VSCO Pack 05: Kodak UltraMax 800 – Perfect for low-light photography

When I purchased VSCO Pack 05, I quickly had buyer’s remorse. I hadn’t realized it, but over the years, I developed a post-processing style that I was very happy with and when I tried the various Agfa and Kodak presets in Pack 05, they didn’t feel like “my” photos. That’s a good thing in a way since I think I have a particular look to my photos these days but there’s something good to getting out of our comfort zones and trying something new.

Meeting up with my family for my nephew’s birthday at a local teppanyaki restaurant allowed me the opportunity to take some photos in low light and mixed ambient light. And while my standard processing would normally look fine, I wanted to try out some of the other high-ISO film emulations in my toolkit. A favorite stood out to me: Kodak UltraMax 800.

young woman looking up at a light platinum hair

With so many different temperature lights in the restaurant, getting the photos to look good with any VSCO preset takes some work. The original photos were much hotter in temperature and orange in color. The UltraMax 800 Cool preset helped calm the intensity of the yellow, oranges, and reds that adjusting the white balance couldn’t take care of. Even with that, I still knocked down the orange saturation about -5 in Lightroom because skin tones were too much.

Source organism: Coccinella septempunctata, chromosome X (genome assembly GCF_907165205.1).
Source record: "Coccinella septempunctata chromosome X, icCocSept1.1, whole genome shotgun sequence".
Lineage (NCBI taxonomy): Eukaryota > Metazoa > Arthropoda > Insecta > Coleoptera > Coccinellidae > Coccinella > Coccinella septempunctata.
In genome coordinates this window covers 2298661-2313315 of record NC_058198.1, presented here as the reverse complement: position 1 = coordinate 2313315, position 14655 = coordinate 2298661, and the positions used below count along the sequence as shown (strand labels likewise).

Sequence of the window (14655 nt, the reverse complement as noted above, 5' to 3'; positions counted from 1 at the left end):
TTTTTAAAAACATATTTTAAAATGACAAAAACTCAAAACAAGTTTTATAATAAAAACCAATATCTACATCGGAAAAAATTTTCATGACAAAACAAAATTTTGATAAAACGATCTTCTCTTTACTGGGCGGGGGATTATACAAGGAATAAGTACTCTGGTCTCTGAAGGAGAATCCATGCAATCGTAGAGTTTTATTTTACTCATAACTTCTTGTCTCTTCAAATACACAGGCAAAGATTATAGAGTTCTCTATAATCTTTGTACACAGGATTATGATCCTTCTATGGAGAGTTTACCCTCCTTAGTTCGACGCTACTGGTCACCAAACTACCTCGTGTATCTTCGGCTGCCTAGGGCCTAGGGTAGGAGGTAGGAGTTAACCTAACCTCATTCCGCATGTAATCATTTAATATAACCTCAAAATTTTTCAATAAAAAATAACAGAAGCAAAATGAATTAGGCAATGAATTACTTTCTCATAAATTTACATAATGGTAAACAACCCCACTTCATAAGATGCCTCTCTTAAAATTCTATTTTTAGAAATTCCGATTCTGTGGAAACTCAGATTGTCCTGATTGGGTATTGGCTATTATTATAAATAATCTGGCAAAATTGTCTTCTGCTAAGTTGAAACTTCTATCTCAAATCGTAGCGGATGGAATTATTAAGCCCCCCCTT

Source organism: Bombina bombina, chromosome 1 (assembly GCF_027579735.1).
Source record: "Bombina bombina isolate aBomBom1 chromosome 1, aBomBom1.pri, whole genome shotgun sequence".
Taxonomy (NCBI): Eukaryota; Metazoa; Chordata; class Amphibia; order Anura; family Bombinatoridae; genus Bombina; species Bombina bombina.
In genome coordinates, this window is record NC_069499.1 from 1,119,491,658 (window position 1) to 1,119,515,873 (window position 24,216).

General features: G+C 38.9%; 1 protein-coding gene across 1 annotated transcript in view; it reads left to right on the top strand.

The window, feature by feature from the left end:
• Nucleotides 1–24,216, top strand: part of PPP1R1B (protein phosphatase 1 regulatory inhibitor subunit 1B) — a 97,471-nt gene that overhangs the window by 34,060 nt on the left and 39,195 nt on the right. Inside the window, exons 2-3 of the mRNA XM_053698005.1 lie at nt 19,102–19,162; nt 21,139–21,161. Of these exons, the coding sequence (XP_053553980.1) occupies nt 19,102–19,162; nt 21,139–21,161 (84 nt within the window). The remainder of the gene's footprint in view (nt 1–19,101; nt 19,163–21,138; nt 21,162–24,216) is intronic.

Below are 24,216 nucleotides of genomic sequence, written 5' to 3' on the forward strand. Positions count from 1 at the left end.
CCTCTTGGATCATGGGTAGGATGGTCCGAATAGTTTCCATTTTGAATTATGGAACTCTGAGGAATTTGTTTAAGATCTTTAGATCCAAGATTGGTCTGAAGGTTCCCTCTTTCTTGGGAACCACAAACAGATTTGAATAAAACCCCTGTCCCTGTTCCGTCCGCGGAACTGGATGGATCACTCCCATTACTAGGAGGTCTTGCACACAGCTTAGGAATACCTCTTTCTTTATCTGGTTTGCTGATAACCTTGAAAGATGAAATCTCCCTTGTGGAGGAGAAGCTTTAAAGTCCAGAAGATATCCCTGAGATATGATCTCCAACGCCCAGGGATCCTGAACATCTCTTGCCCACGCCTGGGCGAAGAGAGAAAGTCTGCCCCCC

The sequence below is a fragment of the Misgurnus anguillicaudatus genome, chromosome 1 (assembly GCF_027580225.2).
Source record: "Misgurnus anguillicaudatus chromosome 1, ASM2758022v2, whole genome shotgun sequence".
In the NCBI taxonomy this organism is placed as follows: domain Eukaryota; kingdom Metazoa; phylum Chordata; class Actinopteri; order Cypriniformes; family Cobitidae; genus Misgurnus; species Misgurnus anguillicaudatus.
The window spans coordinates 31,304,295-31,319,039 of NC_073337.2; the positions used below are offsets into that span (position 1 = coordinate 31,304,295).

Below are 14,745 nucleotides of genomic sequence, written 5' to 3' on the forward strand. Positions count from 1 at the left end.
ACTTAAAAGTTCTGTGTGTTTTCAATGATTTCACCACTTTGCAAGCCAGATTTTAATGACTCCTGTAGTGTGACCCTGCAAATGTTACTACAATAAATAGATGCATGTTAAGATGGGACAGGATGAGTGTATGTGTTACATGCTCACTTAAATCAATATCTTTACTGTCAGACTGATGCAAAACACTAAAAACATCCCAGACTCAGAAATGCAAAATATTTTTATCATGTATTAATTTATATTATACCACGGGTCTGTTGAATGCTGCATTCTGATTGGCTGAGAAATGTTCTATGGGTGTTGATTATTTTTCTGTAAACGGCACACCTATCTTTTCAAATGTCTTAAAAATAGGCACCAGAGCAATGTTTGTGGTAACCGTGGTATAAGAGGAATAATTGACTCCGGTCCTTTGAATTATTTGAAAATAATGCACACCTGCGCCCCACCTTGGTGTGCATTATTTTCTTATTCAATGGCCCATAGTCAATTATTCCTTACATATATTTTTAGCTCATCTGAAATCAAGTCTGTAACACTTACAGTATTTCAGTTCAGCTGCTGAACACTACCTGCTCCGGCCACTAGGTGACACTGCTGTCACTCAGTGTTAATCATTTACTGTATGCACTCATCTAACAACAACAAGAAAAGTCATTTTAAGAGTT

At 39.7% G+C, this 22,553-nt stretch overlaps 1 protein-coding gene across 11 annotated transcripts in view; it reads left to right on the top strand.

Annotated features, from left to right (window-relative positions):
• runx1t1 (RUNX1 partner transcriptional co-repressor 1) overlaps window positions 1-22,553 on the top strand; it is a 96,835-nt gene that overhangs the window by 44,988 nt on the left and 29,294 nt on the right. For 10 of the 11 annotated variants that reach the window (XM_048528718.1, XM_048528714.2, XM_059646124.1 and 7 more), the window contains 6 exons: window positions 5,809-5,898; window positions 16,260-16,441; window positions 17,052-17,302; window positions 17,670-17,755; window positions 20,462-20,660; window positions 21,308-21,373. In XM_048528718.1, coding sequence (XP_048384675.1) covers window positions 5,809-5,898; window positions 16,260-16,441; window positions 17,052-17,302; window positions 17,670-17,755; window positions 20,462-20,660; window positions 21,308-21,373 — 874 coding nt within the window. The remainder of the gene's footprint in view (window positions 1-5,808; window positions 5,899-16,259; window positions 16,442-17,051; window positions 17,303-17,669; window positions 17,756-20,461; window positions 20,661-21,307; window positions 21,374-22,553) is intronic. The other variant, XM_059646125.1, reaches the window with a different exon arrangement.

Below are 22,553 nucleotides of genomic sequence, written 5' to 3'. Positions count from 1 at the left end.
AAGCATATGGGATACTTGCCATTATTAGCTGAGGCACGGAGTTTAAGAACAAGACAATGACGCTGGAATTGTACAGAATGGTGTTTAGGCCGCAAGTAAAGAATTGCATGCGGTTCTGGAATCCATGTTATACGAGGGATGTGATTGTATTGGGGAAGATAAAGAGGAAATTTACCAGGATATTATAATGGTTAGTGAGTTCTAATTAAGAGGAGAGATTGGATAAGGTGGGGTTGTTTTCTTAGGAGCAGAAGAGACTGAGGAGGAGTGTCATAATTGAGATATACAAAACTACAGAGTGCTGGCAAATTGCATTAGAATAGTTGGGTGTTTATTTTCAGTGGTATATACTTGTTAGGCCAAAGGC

fried rice teppanyaki grill tonys ocala florida

The go-to in this kind of shooting condition is to convert them to black and white. Not to say it’s the easy way out, but it is. Taking color out of the equation makes things much easier to deal with because the color can be so crazy. There’s something I love about the mixed lighting colors and dimly lit conditions, though. Despite my good ol’ Canon 5D not being the best focusing in low-light or high-ISO shooting, it gave me that beautiful film look that I love.

family photo at night

children having fun at a restaurant

flame from a teppanyaki show

I’ve since started trying more of the other film-types in Pack 05 after that night. My rule of thumb has always been to stick to the ISO version of the films that matches up to the ISO I’m using in-camera. That said, I use VSCO to get that film-look and not create colors that didn’t originally exist in the scene. I know there’s lots of people who enjoy manipulating presets to make their own look, but that’s never been my MO. I don’t aspire to be a commercial photographer or a someone who spends hours manipulating their photos to be something else. I just want to take photos I like and keep a beautiful film look without spending all of my time editing.

sample of Kodak UltraMax 800 Cool vsco

1 Comment

  • I personally think photographs documenting a subject’s existence or a landscape or a moment should portray the mood and colours as they are found (with the exception of composite or surrealism). I’m never a big fan of turning the blue sky grey (or bluish-green) because of blown highlights or making the plants look brown in documentary or lifestyle shots. Great review.

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